It was 25 years ago that the people of Ferguslie Park received a royal visit that went down in the history books.
There was a buzz of excitement in the community as Queen Elizabeth and Prince Phillip were due to arrive to celebrate the opening of the Tannahill Centre.
Security with sniffer dogs filled the streets surrounding the newly-built hub ahead of their arrival, with people lining the streets in their best clothes hoping to catch a glimpse of the royals.
The royal couple spent the day at the newly-opened centre, which was destined to become the vital community hub it still is today, and watched as children entertained them with a show about Paisley.
Ferguslie resident Magi McCulloch, 60, who is on the committee at the Tannahill Centre and helped bring the designs of the building to life, remembers the historic day.
She said: “It was so exciting. It’s not every day that the royal family comes to Paisley.
“People still talk about it. It was fantastic. There was such a buzz and everyone was out dressed in their best outfits hoping to see them.
“Security were buzzing about with sniffer dogs all morning and it was fascinating to see.
“When they came to the Tannahill Centre, the kids were performing a play for them and I remember them watching it and laughing.
“They were fantastic and really engaged with so many people when they were here.
“The opening of the Tannahill Centre was such a big event in the area at the time as it was the first centre of its kind and so much time and effort had gone into the planning of it for the community.”
But her visit was not all about celebrating the opening of the Tannahill Centre.
The Queen also took time to speak to residents in the area who were affected by some of the worst flooding in the history of Paisley.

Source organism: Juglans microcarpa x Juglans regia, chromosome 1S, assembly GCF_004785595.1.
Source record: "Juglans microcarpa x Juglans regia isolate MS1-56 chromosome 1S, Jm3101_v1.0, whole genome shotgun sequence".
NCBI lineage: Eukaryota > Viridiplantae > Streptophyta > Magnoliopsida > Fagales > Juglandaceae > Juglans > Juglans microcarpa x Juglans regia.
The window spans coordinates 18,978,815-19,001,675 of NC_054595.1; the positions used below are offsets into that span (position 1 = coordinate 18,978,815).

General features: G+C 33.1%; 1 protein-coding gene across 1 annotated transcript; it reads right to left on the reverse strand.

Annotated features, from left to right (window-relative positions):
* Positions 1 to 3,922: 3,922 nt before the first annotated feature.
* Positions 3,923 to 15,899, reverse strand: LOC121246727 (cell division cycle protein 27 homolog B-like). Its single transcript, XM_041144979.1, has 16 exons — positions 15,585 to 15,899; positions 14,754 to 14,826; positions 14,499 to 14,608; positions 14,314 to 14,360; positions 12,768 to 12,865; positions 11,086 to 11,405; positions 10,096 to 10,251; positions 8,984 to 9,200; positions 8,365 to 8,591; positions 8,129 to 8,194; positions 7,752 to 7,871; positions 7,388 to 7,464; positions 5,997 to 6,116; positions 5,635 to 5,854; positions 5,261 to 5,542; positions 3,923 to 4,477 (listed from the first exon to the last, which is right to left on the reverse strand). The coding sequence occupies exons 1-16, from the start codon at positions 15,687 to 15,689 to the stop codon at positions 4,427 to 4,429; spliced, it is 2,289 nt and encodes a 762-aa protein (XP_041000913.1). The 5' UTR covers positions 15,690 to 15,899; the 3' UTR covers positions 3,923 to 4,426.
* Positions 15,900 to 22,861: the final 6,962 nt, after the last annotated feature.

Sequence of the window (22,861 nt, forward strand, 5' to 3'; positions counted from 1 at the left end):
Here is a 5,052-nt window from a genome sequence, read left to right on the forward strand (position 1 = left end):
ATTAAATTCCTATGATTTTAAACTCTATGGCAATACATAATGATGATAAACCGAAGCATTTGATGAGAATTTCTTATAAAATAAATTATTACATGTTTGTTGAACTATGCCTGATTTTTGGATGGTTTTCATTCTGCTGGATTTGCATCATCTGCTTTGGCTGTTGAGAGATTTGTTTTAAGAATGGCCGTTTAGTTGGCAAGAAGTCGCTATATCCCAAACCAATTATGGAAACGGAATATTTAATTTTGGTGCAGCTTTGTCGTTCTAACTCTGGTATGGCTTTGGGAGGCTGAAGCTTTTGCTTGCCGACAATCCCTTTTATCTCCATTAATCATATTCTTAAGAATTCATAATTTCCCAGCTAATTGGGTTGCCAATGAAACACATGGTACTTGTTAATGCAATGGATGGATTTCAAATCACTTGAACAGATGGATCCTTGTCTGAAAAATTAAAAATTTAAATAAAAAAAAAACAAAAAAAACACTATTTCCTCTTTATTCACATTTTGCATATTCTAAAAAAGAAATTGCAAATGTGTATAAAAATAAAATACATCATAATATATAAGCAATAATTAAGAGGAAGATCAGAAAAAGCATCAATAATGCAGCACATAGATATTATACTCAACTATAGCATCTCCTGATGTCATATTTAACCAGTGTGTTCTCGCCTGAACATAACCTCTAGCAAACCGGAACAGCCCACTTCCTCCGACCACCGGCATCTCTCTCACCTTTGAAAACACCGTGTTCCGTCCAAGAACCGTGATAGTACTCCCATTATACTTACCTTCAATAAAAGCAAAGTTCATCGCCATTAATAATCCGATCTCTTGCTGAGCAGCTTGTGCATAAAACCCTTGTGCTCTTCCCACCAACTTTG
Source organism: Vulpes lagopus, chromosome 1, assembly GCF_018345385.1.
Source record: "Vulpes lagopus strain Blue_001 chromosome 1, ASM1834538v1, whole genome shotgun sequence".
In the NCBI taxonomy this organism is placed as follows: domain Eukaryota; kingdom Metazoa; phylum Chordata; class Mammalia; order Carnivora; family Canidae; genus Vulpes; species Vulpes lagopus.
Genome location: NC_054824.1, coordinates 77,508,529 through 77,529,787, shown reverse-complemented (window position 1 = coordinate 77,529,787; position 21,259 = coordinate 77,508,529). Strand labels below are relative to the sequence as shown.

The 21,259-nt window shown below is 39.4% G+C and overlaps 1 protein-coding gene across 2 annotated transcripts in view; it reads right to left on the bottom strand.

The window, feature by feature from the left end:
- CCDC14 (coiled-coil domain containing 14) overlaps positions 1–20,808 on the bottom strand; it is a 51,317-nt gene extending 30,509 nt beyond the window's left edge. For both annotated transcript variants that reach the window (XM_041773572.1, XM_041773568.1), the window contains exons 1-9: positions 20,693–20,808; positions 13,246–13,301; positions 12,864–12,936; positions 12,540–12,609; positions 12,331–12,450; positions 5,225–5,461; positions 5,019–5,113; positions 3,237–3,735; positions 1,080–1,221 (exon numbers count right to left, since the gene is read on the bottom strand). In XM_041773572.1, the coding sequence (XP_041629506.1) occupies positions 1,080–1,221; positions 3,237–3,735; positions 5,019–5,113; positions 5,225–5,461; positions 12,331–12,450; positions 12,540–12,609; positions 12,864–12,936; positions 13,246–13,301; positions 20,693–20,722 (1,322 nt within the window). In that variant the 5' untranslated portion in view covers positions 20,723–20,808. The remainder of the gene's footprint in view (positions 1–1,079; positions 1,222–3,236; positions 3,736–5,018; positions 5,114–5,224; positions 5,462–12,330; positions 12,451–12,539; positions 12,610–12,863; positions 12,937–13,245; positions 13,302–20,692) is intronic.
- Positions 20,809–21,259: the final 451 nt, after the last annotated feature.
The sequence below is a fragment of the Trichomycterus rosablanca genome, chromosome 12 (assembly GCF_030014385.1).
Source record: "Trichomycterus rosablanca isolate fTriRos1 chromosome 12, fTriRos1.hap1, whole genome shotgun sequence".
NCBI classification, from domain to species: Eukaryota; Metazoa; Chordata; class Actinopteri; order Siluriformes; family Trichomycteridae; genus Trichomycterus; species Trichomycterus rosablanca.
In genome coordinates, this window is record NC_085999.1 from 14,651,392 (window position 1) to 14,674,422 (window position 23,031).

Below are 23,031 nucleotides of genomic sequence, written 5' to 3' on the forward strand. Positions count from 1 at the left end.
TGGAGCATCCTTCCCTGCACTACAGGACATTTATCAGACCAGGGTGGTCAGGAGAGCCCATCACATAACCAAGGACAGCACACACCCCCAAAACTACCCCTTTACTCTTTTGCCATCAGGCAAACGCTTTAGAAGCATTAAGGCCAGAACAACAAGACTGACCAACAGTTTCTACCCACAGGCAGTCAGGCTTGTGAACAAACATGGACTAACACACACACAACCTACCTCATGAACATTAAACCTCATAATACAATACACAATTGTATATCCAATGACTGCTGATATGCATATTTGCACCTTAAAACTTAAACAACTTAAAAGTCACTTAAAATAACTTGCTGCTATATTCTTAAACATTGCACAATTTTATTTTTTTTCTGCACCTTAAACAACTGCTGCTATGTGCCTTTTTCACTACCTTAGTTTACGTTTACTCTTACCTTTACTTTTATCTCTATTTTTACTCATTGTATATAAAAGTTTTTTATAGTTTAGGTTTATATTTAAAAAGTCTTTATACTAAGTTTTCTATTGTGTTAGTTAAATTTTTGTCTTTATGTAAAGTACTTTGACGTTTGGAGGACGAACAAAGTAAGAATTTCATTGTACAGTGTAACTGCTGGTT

In 1994, Ferguslie Park was devastated by horrendous flooding that left hundreds of homes completely destroyed.
The Tannahill Centre project was thrown into jeopardy, as materials paid for to complete the building were left ruined.
Residents were also rescued from their homes by boat as the water level was so high.
The plight of the people affected made the national news, and more than 100 residents were forced to leave their homes.
And so began an extensive rebuild of the district in Paisley, leaving those whose properties were damaged unable to return for more than a year.
The struggles of Ferguslie Park residents prompted the Queen and Prince Philip to meet with residents and also to see the work that had been completed to repair the devastating damage.
Magi added: “The flooding was terrible.
“It was some of the worst flooding Paisley had ever seen. The culverts were blocked and the weather was terrible and the burns all overflowed.”
“I always remember seeing an image of a caravan parked outside someone’s home and two thirds of it was submerged in water. That is how bad the flooding was.
“The Tannahill Centre was being built at the time and I remember seeing the brand new coloured doors that had been bought floating away.
“People had to be rescued from there homes by boat.”
Magi also remembers residents spending weeks living in a community centre before they were able to have somewhere to stay.
She added: “Folk spent weeks living in the Apex Centre, which was a huge community centre as they had to wait until there homes dried out.
“Other people had to be decanted into whatever council houses were available as their homes were so damaged by the water.
“Shops donated furniture to help people get back into their houses.
“It really brought out a great sense of community.
Paisley woman Magi also says the community banding together to support one another during the flooding is similar to what she has witnessed during the Covid-19 pandemic.
She said: “It us a similar feeling of people wanting to help one another.
“The floods really brought out the best in people as everyone wanted to help one another and that is what I have seen recently.
“Ferguslie Park has always been a great place for community spirit, especially when it’s needed most.”